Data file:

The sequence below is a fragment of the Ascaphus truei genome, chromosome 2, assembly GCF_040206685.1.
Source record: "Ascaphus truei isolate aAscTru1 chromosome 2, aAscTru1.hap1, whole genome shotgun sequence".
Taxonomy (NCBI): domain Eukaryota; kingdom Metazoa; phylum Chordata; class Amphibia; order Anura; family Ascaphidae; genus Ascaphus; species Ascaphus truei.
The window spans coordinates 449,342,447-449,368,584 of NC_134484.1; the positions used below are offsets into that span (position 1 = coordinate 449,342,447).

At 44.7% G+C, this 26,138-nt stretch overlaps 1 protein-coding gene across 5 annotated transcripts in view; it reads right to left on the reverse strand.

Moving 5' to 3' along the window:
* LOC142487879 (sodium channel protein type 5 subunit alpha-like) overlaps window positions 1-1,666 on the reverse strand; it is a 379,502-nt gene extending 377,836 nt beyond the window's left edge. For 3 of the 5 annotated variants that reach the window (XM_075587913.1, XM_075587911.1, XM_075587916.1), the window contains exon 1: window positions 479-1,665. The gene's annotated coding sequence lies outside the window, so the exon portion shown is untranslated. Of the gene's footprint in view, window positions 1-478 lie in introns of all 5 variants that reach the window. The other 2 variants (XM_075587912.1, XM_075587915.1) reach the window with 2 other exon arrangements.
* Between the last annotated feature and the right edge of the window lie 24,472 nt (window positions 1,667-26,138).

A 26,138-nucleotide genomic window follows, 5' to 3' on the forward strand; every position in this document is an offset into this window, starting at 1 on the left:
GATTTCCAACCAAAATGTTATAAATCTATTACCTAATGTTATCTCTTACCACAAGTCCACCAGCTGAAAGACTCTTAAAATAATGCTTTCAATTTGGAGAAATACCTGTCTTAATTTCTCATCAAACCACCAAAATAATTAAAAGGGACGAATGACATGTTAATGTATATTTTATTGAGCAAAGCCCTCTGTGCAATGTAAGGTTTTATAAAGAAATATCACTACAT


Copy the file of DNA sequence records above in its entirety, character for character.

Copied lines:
The sequence below is a fragment of the Ascaphus truei genome, chromosome 2, assembly GCF_040206685.1.
Source record: "Ascaphus truei isolate aAscTru1 chromosome 2, aAscTru1.hap1, whole genome shotgun sequence".
Taxonomy (NCBI): domain Eukaryota; kingdom Metazoa; phylum Chordata; class Amphibia; order Anura; family Ascaphidae; genus Ascaphus; species Ascaphus truei.
The window spans coordinates 449,342,447-449,368,584 of NC_134484.1; the positions used below are offsets into that span (position 1 = coordinate 449,342,447).

At 44.7% G+C, this 26,138-nt stretch overlaps 1 protein-coding gene across 5 annotated transcripts in view; it reads right to left on the reverse strand.

Moving 5' to 3' along the window:
* LOC142487879 (sodium channel protein type 5 subunit alpha-like) overlaps window positions 1-1,666 on the reverse strand; it is a 379,502-nt gene extending 377,836 nt beyond the window's left edge. For 3 of the 5 annotated variants that reach the window (XM_075587913.1, XM_075587911.1, XM_075587916.1), the window contains exon 1: window positions 479-1,665. The gene's annotated coding sequence lies outside the window, so the exon portion shown is untranslated. Of the gene's footprint in view, window positions 1-478 lie in introns of all 5 variants that reach the window. The other 2 variants (XM_075587912.1, XM_075587915.1) reach the window with 2 other exon arrangements.
* Between the last annotated feature and the right edge of the window lie 24,472 nt (window positions 1,667-26,138).

A 26,138-nucleotide genomic window follows, 5' to 3' on the forward strand; every position in this document is an offset into this window, starting at 1 on the left:
GATTTCCAACCAAAATGTTATAAATCTATTACCTAATGTTATCTCTTACCACAAGTCCACCAGCTGAAAGACTCTTAAAATAATGCTTTCAATTTGGAGAAATACCTGTCTTAATTTCTCATCAAACCACCAAAATAATTAAAAGGGACGAATGACATGTTAATGTATATTTTATTGAGCAAAGCCCTCTGTGCAATGTAAGGTTTTATAAAGAAATATCACTACAT